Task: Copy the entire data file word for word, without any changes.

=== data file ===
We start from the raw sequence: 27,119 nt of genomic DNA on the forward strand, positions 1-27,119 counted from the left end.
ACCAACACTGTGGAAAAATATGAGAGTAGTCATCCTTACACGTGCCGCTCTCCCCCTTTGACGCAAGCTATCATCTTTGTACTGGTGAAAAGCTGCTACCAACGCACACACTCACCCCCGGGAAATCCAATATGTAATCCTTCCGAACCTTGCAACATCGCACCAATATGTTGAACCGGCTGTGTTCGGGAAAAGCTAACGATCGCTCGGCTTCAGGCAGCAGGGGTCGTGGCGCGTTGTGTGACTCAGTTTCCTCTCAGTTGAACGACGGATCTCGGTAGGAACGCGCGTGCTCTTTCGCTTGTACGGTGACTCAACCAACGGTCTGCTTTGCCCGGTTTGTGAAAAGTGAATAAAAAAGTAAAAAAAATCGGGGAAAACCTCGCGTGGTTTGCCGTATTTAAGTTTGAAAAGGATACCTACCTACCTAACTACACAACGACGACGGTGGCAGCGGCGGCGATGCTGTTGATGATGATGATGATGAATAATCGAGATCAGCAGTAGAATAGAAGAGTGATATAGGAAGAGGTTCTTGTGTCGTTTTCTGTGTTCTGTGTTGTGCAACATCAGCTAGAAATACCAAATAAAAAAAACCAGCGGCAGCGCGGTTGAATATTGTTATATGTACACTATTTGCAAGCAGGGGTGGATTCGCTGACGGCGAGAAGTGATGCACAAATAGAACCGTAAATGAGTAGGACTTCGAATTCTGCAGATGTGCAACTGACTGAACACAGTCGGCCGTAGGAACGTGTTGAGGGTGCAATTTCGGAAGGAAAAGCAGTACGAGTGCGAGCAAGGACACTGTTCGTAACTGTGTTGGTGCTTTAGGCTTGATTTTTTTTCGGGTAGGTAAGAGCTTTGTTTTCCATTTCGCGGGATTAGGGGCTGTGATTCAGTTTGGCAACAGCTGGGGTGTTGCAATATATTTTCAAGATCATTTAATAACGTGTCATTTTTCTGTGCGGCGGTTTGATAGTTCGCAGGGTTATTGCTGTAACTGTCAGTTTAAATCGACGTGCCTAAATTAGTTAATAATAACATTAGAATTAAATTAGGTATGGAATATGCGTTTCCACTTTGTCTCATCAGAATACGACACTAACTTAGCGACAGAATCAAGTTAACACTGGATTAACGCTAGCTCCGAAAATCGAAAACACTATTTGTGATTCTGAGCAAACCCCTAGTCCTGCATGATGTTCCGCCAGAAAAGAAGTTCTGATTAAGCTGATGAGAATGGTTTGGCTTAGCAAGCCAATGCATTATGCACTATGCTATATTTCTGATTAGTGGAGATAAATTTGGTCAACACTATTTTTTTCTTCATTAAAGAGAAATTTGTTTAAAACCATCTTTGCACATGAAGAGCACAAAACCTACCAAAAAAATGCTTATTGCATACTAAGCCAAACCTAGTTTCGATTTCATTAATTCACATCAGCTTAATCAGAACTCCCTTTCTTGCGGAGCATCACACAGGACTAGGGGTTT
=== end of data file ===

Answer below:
We start from the raw sequence: 27,119 nt of genomic DNA on the forward strand, positions 1-27,119 counted from the left end.
ACCAACACTGTGGAAAAATATGAGAGTAGTCATCCTTACACGTGCCGCTCTCCCCCTTTGACGCAAGCTATCATCTTTGTACTGGTGAAAAGCTGCTACCAACGCACACACTCACCCCCGGGAAATCCAATATGTAATCCTTCCGAACCTTGCAACATCGCACCAATATGTTGAACCGGCTGTGTTCGGGAAAAGCTAACGATCGCTCGGCTTCAGGCAGCAGGGGTCGTGGCGCGTTGTGTGACTCAGTTTCCTCTCAGTTGAACGACGGATCTCGGTAGGAACGCGCGTGCTCTTTCGCTTGTACGGTGACTCAACCAACGGTCTGCTTTGCCCGGTTTGTGAAAAGTGAATAAAAAAGTAAAAAAAATCGGGGAAAACCTCGCGTGGTTTGCCGTATTTAAGTTTGAAAAGGATACCTACCTACCTAACTACACAACGACGACGGTGGCAGCGGCGGCGATGCTGTTGATGATGATGATGATGAATAATCGAGATCAGCAGTAGAATAGAAGAGTGATATAGGAAGAGGTTCTTGTGTCGTTTTCTGTGTTCTGTGTTGTGCAACATCAGCTAGAAATACCAAATAAAAAAAACCAGCGGCAGCGCGGTTGAATATTGTTATATGTACACTATTTGCAAGCAGGGGTGGATTCGCTGACGGCGAGAAGTGATGCACAAATAGAACCGTAAATGAGTAGGACTTCGAATTCTGCAGATGTGCAACTGACTGAACACAGTCGGCCGTAGGAACGTGTTGAGGGTGCAATTTCGGAAGGAAAAGCAGTACGAGTGCGAGCAAGGACACTGTTCGTAACTGTGTTGGTGCTTTAGGCTTGATTTTTTTTCGGGTAGGTAAGAGCTTTGTTTTCCATTTCGCGGGATTAGGGGCTGTGATTCAGTTTGGCAACAGCTGGGGTGTTGCAATATATTTTCAAGATCATTTAATAACGTGTCATTTTTCTGTGCGGCGGTTTGATAGTTCGCAGGGTTATTGCTGTAACTGTCAGTTTAAATCGACGTGCCTAAATTAGTTAATAATAACATTAGAATTAAATTAGGTATGGAATATGCGTTTCCACTTTGTCTCATCAGAATACGACACTAACTTAGCGACAGAATCAAGTTAACACTGGATTAACGCTAGCTCCGAAAATCGAAAACACTATTTGTGATTCTGAGCAAACCCCTAGTCCTGCATGATGTTCCGCCAGAAAAGAAGTTCTGATTAAGCTGATGAGAATGGTTTGGCTTAGCAAGCCAATGCATTATGCACTATGCTATATTTCTGATTAGTGGAGATAAATTTGGTCAACACTATTTTTTTCTTCATTAAAGAGAAATTTGTTTAAAACCATCTTTGCACATGAAGAGCACAAAACCTACCAAAAAAATGCTTATTGCATACTAAGCCAAACCTAGTTTCGATTTCATTAATTCACATCAGCTTAATCAGAACTCCCTTTCTTGCGGAGCATCACACAGGACTAGGGGTTT